The second popular assertion is that late payment arises from customers who dominate their suppliers and exercise market power to obtain cheap funding. Peel et al. (2000) found large firms to be the worst offenders. Similarly, Paul and Boden (2011) quote the European Commission that reports: “SMEs are owed twice as much trade credit as they themselves owe to large businesses”. If Johnson et al. (2002) document that firms do not intentionally pass payment delays from customers to suppliers, Fabbri and Klapper (2009) establish the opposite: companies delay their payments in relation to their collection days in order to match credit terms between accounts payable and accounts receivable according to their market power and existing competition. The European Commission report (2016) states that “many SMEs continue to accept long payment terms imposed by larger companies” (2016, p.3).

Legislation as the Solution to Alleviate Late Payment

Having highlighted the will of actors’ intention not to pay, the European Community tried to alleviate late payment (Bilotta, 2013, European Commission report, 2016). As early as 1992, the European Community drew up a document on recommendations on payment delays between firms. These recommendations did not produce the expected results which led to Directive 2000/35/EC defining the average number of days for private companies to pay suppliers. A large number of European countries then introduced the terms of this directive into their national law. Spain, for example, did this in 2004 (Ley 3/2004, BOE 30 XII). The European directive and Spanish law were then revised (2011/07/EU and Ley 15/2010) and now include public companies. However, the application of the new directive and Spanish law were not compulsory until March 2013. Consistent with slight improvement, the recent European Commission report (2016) states that “market imbalance cannot by fully remedied by legislative actions alone” (p.4).

The UK case is interesting because it developed legislation against late payment before Europe. Studies did not demonstrate the direct efficiency of the Late Payment of Commercial Debts Act of 1998 and the Company Act of 1997 (Edmonds, 2014; Paul and Boden, 2012).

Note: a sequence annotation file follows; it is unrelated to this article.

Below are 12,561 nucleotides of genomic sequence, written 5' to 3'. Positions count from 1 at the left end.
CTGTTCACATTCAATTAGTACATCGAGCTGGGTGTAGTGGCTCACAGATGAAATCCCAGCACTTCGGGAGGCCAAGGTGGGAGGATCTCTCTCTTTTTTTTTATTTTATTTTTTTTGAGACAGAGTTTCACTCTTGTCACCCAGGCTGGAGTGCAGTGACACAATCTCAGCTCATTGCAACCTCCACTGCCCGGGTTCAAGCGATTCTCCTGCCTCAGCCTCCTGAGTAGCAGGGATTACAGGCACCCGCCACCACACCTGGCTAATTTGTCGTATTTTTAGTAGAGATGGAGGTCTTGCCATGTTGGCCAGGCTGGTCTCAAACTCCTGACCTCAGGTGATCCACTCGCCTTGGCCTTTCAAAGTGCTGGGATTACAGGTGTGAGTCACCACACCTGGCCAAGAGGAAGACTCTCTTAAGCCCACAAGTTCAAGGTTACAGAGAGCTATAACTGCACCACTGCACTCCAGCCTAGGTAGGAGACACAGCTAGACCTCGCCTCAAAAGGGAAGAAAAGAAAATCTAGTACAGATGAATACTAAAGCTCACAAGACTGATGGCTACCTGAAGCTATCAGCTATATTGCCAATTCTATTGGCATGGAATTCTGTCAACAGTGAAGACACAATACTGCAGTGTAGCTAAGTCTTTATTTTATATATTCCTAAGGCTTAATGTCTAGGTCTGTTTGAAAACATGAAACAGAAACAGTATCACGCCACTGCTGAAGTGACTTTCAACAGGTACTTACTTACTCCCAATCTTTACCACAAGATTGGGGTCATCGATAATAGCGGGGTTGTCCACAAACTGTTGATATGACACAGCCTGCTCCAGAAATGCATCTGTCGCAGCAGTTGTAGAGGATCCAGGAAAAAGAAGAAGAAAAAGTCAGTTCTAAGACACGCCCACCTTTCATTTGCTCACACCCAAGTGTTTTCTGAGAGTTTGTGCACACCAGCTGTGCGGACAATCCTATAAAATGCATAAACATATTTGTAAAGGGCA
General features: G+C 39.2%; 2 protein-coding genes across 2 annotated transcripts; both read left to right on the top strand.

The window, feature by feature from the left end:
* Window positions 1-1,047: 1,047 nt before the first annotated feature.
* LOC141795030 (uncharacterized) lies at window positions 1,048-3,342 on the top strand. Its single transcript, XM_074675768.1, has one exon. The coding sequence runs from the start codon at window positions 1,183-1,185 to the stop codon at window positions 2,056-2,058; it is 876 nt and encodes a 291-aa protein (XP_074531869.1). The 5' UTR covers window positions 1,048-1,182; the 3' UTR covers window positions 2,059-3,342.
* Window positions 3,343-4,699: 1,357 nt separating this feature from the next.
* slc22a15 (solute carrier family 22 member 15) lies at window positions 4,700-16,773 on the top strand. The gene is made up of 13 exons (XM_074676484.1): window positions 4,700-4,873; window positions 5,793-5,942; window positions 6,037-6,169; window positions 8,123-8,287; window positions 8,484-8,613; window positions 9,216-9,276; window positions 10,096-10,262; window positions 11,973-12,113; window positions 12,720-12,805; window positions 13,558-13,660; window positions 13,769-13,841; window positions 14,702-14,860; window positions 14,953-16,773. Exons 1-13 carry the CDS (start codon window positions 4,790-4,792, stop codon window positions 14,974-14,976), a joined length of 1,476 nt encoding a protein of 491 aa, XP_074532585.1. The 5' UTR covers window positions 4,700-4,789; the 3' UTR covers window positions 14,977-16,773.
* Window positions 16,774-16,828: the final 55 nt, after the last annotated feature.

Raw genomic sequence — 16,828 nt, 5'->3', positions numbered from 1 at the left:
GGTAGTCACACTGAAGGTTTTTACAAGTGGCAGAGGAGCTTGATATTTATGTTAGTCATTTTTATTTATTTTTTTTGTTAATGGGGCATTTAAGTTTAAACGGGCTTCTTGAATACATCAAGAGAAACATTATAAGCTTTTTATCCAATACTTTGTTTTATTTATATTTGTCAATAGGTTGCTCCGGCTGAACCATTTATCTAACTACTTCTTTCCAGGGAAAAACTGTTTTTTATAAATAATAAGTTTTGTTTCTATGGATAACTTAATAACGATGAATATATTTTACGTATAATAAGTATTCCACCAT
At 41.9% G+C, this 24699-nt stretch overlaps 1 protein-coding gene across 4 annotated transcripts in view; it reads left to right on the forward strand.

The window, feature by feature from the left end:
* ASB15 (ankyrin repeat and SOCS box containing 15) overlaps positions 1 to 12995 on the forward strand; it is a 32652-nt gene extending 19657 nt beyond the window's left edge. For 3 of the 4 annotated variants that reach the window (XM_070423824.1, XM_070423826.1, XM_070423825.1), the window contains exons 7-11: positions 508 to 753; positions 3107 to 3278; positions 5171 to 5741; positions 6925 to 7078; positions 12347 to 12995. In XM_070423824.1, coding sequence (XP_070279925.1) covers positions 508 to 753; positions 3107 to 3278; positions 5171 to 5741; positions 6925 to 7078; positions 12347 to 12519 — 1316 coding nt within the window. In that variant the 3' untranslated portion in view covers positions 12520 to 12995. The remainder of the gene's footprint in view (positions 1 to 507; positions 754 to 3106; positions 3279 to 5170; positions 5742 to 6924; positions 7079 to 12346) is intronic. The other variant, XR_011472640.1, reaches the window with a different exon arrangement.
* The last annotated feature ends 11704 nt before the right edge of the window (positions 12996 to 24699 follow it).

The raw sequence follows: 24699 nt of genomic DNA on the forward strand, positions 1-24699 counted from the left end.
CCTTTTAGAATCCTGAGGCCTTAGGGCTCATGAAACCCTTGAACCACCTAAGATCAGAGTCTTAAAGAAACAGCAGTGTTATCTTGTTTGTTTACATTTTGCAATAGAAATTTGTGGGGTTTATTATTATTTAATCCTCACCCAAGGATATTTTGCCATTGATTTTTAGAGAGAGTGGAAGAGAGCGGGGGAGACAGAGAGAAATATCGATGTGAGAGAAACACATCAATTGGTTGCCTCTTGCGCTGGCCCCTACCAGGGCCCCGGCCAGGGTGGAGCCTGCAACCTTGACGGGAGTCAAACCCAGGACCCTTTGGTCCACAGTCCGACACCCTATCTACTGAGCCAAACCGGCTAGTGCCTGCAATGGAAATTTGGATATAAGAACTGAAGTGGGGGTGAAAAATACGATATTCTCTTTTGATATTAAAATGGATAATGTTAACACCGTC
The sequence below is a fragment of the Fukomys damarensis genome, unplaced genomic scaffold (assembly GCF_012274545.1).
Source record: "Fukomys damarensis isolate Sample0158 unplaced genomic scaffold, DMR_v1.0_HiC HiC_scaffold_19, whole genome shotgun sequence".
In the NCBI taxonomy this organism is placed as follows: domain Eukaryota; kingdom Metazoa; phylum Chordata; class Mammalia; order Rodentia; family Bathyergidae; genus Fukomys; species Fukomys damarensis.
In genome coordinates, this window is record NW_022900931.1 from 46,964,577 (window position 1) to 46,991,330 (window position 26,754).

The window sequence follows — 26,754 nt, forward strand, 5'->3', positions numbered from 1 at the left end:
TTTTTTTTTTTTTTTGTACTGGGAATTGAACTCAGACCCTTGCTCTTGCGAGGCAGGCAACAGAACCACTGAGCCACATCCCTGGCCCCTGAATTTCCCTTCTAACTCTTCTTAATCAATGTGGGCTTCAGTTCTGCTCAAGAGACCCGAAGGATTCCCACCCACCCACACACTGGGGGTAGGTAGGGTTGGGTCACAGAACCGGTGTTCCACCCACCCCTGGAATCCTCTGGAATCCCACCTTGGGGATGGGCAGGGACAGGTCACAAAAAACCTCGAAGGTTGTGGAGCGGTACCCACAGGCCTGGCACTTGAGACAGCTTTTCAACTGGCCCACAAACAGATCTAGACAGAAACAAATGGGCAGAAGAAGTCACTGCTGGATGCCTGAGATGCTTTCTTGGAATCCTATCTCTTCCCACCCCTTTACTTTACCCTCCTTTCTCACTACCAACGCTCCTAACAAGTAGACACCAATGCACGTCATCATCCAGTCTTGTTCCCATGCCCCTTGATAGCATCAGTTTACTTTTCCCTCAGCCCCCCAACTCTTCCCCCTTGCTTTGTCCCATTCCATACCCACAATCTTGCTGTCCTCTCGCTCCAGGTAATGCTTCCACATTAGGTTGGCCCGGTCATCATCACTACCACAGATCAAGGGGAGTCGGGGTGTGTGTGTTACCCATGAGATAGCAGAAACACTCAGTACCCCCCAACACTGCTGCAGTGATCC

Mismanagement Explains Late Payment

Poor financial and credit management practices are also said to be at the heart of late payment (Howorth and Wilson, 1998). Customers delay payments simply because of their inefficiency in terms of financial and credit management practices. Thus, poor credit management is considered one of the factors that increase company failure (Summers and Wilson, 2000; Peel et al. 2000); this phenomenon is notably relevant to SMEs. Companies should have clear policies to manage consequences of delayed payments (Peel et al., 2000; Summers and Wilson, 2000), but in general, this is not the case (Paul and Boden, 2011). Paul and Boden (2011) thus conclude that most SMEs have failed to develop appropriate and effective credit management. Trade credit is a neglected function with a focus on collection rather than front-end activities: companies do not send invoices or statements on time or they apply poor trade credit management practices (lack of written credit policy or no time in front-end activities like assessment of credit risks) that carry into inefficient decision-making in terms of use of trade credit (Paul and Boden, 2011 and Peel et al., 2000). Howorth and Wilson (1998) highlight unsystematic, cautious or apologetic credit management practices: customers paying up to one year after the invoice or saying “we don’t operate the Rottweiler approach” (p. 311). Peel et al. (2000) find that smaller firms were less likely to conduct formal analysis into the reasons for late payment than their larger counterparts. Furthermore, SMEs “employ few staff to deal with trade credit management despite their acknowledgement of the seriousness of this issue” (Paul and Boden, 2011, p. 742). Thus, the Intrum Justitia survey highlights a very relevant variable explaining late payment: more than 45% of respondents chose administrative inefficiency as a reason for the years 2010-2013 and 51% of respondents in 2014.